Main Article Content
Purpose: This article examines affective technology to understand the significance of creative labour in Indonesia multinational oil and gas companies in the city of Balikpapan, East Kalimantan.
Methodology: The data is gathered from desk studies by reviewing policies, monographs, and printed documents, and ethnographic observations to understand the social and cultural context.
Main findings: We identified two types of affective technologies created by creative labours: the visual simulation to create new subjects and visual efforts to forge corporate reputation. They are important in helping in the production of subjects and the value of corporate branding.
Practical Implications: This study shows the need for extractive industries to pay more detail in providing safety instructions for their employees. Creative workers can be the right agents to compose effective messages with their ability to touch the affective side of employees through the works they produce.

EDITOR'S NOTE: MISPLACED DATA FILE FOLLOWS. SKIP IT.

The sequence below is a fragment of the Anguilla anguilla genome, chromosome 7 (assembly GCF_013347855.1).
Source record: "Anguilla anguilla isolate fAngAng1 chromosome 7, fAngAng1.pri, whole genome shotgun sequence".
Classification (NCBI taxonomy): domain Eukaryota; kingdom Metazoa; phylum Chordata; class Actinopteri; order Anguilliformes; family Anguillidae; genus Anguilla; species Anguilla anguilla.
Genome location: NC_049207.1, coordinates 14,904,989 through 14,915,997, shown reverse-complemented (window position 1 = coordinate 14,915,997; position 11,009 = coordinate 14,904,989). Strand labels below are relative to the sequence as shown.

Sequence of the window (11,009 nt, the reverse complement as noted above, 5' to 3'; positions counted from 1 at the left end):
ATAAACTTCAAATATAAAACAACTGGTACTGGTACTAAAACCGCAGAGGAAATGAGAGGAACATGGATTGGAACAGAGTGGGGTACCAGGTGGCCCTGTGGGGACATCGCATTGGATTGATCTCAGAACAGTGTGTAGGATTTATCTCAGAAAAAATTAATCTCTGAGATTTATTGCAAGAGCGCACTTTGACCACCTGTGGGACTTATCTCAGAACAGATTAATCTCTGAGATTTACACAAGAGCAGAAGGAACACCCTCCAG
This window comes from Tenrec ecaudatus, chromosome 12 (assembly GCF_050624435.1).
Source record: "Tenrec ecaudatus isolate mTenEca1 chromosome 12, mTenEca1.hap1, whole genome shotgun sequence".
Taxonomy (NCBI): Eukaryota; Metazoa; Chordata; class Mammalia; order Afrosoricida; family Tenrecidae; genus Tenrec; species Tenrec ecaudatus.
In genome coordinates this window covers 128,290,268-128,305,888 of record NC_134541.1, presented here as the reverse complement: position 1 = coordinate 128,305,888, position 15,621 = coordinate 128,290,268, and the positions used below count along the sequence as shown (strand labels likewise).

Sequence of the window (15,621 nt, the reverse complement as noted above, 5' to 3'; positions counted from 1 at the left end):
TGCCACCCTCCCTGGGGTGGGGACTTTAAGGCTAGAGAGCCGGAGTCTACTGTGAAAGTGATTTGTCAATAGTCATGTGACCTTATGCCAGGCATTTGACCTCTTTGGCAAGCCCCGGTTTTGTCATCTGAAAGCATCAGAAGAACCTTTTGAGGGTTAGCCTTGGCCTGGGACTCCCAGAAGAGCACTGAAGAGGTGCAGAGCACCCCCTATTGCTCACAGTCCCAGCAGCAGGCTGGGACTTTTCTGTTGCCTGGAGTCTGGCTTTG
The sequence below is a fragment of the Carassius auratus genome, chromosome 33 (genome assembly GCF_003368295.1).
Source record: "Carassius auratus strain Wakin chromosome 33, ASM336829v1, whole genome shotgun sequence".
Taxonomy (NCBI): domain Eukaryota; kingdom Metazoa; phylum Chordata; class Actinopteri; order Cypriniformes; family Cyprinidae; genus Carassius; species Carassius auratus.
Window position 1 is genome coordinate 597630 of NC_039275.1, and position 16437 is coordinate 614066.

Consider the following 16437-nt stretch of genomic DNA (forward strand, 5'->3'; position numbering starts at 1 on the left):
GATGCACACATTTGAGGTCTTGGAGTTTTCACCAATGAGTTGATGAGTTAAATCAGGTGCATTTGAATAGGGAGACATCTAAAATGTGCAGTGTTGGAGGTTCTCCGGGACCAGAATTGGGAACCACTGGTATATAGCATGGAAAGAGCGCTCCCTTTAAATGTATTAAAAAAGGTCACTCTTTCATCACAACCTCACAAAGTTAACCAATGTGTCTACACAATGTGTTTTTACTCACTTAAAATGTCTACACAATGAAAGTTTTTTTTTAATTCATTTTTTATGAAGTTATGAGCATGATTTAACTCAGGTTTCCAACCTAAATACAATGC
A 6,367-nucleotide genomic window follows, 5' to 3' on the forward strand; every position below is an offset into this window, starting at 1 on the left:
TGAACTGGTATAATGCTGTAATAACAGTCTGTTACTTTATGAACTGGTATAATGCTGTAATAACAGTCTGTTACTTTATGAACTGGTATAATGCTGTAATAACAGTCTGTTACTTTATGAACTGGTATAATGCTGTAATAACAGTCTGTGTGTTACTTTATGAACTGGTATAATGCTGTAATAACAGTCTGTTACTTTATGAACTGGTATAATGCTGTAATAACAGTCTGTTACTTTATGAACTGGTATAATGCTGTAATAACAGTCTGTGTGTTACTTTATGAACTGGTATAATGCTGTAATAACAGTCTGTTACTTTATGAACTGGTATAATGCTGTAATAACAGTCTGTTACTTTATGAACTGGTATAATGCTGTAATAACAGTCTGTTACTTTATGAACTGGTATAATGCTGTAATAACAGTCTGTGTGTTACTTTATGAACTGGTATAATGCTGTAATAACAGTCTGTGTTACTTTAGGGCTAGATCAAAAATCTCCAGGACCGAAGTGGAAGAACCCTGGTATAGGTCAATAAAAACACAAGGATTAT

Social Implications: The creative workers are increasing in number; however, their nature of work which is mainly based on gigs is somewhat vulnerable in developing countries like Indonesia. Closer cooperation with the big industries will be favorable for them with the hope that in return they will come up with some products to strengthen the companies' social responsibility.
The novelty of study: While previous studies have rarely underlined the interplay between creative work and extractive industries, this article provides insight into affective technology within the context of extractive industries.
This work is licensed under a Creative Commons Attribution-ShareAlike 4.0 International License.
Authors retain the copyright without restrictions for their published content in this journal. IJMIER is SHERPA ROMEO Green Journal.
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